The woman, who wished to remain anonymous, says she killed some of the bedbugs a few weeks ago by turning up the heat in her west side apartment, which is near Outer Drive and Rouge Park. So, she says she did the same Tuesday and doused her floors with alcohol, which is often used to kill bedbugs. But, she also had her oven on and she did not know the fumes are flammable.

“When I was standing in the front room, the whole floor just ignited. The whole floor just ignited! I couldn’t get the fire extinguisher,” she says.

As we noted in our previous post, Fox 2 reported yesterday that officials had confirmed the fire was started after the tenant used a smoke bomb and then tried to put it out with a pillow.

It’s not clear from this report whether that is correct, but the tenant here reports that a floor sprayed with alcohol ignited from the lit oven.

Alcohol is a contact killer for bed bugs but is highly flammable and if used at all, should be used with great caution.

This is a tragic situation and the woman’s story of living with bed bugs for a year makes the desperate nature of her actions more understandable.

Her phone call on the news report is quite heartbreaking. I really hope she can forgive herself and move on.

No one should be in the position of living with bed bugs for so long. This story highlights the need both for education about how to kill bed bugs safely, what to expect during treatment, and how to resolve bed bug problems in apartment buildings.

If bed bug treatments fail, there will be reasons why (which might include attached neighbors with untreated infestations, or the methods being used, among other things).

If you are in this situation, there are safer options. Ask landlord to provide more treatment, and ask if they have professionally inspected attached units.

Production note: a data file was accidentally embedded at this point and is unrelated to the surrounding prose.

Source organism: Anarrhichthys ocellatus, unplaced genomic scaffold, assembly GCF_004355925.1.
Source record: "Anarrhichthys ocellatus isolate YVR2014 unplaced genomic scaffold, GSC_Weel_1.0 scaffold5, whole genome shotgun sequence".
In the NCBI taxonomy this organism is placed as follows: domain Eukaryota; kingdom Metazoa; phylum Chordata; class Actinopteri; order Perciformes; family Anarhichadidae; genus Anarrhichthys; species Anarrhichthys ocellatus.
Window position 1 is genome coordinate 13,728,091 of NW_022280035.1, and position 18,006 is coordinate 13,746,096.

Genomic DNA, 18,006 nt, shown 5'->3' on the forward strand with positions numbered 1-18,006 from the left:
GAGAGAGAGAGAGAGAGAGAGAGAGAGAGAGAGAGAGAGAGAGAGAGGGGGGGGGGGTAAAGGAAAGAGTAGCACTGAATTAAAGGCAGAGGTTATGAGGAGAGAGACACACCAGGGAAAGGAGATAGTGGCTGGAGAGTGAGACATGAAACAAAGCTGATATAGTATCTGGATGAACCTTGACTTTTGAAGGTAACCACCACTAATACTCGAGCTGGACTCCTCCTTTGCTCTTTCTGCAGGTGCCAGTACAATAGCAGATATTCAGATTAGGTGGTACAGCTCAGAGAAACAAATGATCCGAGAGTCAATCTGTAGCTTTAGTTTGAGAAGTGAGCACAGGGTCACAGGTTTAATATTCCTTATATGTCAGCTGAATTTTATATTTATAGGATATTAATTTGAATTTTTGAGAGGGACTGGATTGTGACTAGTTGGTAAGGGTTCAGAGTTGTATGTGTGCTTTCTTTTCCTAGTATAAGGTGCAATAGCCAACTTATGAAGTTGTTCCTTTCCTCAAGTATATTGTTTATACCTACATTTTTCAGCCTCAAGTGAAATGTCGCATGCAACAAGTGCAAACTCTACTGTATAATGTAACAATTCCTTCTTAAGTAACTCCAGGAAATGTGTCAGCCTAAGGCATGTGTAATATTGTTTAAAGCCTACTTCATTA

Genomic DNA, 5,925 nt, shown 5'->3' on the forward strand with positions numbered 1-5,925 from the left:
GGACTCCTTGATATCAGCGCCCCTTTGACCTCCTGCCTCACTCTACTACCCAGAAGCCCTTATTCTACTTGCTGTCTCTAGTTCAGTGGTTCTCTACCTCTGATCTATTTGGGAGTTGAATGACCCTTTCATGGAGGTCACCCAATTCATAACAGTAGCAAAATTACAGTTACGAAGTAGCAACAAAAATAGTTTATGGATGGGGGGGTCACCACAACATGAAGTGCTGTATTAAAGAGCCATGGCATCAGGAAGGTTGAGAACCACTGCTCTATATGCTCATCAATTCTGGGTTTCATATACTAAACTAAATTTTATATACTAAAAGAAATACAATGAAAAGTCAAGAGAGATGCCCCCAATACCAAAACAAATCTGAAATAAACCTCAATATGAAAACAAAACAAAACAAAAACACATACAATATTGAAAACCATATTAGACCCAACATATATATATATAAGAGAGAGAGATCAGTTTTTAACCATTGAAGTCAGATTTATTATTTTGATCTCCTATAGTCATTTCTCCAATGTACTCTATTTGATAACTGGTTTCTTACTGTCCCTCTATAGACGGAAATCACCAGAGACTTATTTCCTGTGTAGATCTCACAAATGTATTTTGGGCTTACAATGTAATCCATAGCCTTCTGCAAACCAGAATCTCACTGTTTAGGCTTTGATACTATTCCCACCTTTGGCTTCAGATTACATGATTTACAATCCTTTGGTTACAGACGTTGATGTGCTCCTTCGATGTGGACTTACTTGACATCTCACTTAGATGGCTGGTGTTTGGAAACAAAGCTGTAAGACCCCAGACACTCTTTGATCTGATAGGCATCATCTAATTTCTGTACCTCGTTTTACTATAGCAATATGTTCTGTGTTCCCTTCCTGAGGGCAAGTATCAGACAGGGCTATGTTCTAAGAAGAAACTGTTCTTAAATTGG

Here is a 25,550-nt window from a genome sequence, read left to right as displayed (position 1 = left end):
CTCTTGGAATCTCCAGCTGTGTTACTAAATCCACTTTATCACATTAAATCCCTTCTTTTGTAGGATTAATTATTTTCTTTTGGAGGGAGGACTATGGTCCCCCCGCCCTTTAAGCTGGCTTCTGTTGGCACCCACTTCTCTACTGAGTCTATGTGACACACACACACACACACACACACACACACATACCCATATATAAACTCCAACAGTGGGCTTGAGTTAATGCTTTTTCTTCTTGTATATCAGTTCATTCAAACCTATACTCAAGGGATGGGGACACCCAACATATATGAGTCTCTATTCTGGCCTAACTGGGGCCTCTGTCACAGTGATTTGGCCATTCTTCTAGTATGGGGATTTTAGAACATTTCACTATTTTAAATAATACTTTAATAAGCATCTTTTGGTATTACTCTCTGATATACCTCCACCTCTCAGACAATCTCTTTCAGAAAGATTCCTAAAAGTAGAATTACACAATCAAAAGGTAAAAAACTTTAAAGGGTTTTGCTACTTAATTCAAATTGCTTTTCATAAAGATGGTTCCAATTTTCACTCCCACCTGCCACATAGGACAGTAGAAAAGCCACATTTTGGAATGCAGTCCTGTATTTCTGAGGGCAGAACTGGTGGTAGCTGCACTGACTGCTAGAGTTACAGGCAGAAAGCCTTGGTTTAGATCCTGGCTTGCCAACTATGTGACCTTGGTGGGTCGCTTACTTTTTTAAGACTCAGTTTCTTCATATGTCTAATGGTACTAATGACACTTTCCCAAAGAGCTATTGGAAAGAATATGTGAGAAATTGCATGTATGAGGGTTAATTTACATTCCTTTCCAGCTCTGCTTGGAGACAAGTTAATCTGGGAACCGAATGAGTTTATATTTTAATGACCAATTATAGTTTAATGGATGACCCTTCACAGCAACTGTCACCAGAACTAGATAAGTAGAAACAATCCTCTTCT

Don’t assume treatments can’t work. In this case, it isn’t clear whether the tenant had given up on professional treatments too soon, whether the landlord stopped providing them, or what other factors were involved.

Self-treatment can be done if professional treatment truly isn’t an option, but you need to educate yourself about safe and effective methods.

If you must self-treat, seek out good information from sources like the Comprehensive Guides to Bed Bugs and Treatment in our resources page, which offer treatment advice.

Above all else, please be careful.

Alcohol is flammable, smoke bombs and other bug bombs and foggers have their own dangers and don’t work well on bed bugs anyway, and heating your home to treat bed bugs isn’t a do it yourself job and can be dangerous.

16 comments

A Detroit apartment building burned for five hours in a 3-alarm fire and five people were injured due to a tenant’s attempt to treat bed bugs with a smoke bomb (which the tenant then attempted to put out with a pillow, causing the fire), according to Fox News Detroit.

According to the Fox News report,

A fire raged for hours injuring five including three firefighters. One suffered burns to the face, another burns to an ear, after the roof collapsed on them. All three firefighters are home from the hospital, expected to recover.